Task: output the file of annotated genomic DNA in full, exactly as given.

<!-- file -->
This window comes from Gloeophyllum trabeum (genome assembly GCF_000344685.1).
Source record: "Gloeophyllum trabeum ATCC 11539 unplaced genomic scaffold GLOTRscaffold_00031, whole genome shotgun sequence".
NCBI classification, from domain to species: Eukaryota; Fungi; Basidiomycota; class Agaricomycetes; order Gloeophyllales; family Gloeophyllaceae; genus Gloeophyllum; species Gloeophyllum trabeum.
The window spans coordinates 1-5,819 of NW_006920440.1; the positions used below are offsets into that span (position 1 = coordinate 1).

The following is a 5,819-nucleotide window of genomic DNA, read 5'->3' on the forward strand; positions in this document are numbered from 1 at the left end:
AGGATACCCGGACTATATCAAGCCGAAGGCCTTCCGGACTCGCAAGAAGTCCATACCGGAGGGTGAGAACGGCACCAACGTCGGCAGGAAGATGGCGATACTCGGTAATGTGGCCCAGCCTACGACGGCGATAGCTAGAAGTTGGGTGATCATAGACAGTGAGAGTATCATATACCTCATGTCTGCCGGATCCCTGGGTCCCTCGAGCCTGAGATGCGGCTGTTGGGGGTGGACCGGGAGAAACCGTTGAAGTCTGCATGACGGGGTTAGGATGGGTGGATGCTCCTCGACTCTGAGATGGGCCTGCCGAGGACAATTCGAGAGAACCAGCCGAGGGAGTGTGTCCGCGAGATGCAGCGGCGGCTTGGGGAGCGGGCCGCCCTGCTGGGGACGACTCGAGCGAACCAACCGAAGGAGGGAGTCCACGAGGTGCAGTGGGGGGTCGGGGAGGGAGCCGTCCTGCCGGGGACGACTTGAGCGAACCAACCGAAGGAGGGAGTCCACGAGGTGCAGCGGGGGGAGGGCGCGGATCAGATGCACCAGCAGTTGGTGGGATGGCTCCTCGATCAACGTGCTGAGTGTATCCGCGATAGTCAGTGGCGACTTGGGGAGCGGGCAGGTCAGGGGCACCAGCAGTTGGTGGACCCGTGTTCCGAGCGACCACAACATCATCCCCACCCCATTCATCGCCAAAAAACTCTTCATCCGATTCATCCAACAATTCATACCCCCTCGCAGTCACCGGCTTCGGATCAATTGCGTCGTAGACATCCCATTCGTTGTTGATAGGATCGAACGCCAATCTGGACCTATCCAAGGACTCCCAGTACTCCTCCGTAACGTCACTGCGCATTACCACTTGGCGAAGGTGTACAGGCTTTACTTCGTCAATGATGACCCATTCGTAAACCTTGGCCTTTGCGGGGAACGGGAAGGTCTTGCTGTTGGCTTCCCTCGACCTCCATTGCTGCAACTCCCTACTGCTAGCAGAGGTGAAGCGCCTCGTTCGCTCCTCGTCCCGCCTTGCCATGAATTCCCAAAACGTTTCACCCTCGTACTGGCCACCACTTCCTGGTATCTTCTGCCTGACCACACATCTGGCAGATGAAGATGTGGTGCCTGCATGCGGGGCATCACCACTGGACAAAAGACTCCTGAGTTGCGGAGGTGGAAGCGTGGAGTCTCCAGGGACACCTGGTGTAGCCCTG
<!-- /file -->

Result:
This window comes from Gloeophyllum trabeum (genome assembly GCF_000344685.1).
Source record: "Gloeophyllum trabeum ATCC 11539 unplaced genomic scaffold GLOTRscaffold_00031, whole genome shotgun sequence".
NCBI classification, from domain to species: Eukaryota; Fungi; Basidiomycota; class Agaricomycetes; order Gloeophyllales; family Gloeophyllaceae; genus Gloeophyllum; species Gloeophyllum trabeum.
The window spans coordinates 1-5,819 of NW_006920440.1; the positions used below are offsets into that span (position 1 = coordinate 1).

The following is a 5,819-nucleotide window of genomic DNA, read 5'->3' on the forward strand; positions in this document are numbered from 1 at the left end:
AGGATACCCGGACTATATCAAGCCGAAGGCCTTCCGGACTCGCAAGAAGTCCATACCGGAGGGTGAGAACGGCACCAACGTCGGCAGGAAGATGGCGATACTCGGTAATGTGGCCCAGCCTACGACGGCGATAGCTAGAAGTTGGGTGATCATAGACAGTGAGAGTATCATATACCTCATGTCTGCCGGATCCCTGGGTCCCTCGAGCCTGAGATGCGGCTGTTGGGGGTGGACCGGGAGAAACCGTTGAAGTCTGCATGACGGGGTTAGGATGGGTGGATGCTCCTCGACTCTGAGATGGGCCTGCCGAGGACAATTCGAGAGAACCAGCCGAGGGAGTGTGTCCGCGAGATGCAGCGGCGGCTTGGGGAGCGGGCCGCCCTGCTGGGGACGACTCGAGCGAACCAACCGAAGGAGGGAGTCCACGAGGTGCAGTGGGGGGTCGGGGAGGGAGCCGTCCTGCCGGGGACGACTTGAGCGAACCAACCGAAGGAGGGAGTCCACGAGGTGCAGCGGGGGGAGGGCGCGGATCAGATGCACCAGCAGTTGGTGGGATGGCTCCTCGATCAACGTGCTGAGTGTATCCGCGATAGTCAGTGGCGACTTGGGGAGCGGGCAGGTCAGGGGCACCAGCAGTTGGTGGACCCGTGTTCCGAGCGACCACAACATCATCCCCACCCCATTCATCGCCAAAAAACTCTTCATCCGATTCATCCAACAATTCATACCCCCTCGCAGTCACCGGCTTCGGATCAATTGCGTCGTAGACATCCCATTCGTTGTTGATAGGATCGAACGCCAATCTGGACCTATCCAAGGACTCCCAGTACTCCTCCGTAACGTCACTGCGCATTACCACTTGGCGAAGGTGTACAGGCTTTACTTCGTCAATGATGACCCATTCGTAAACCTTGGCCTTTGCGGGGAACGGGAAGGTCTTGCTGTTGGCTTCCCTCGACCTCCATTGCTGCAACTCCCTACTGCTAGCAGAGGTGAAGCGCCTCGTTCGCTCCTCGTCCCGCCTTGCCATGAATTCCCAAAACGTTTCACCCTCGTACTGGCCACCACTTCCTGGTATCTTCTGCCTGACCACACATCTGGCAGATGAAGATGTGGTGCCTGCATGCGGGGCATCACCACTGGACAAAAGACTCCTGAGTTGCGGAGGTGGAAGCGTGGAGTCTCCAGGGACACCTGGTGTAGCCCTG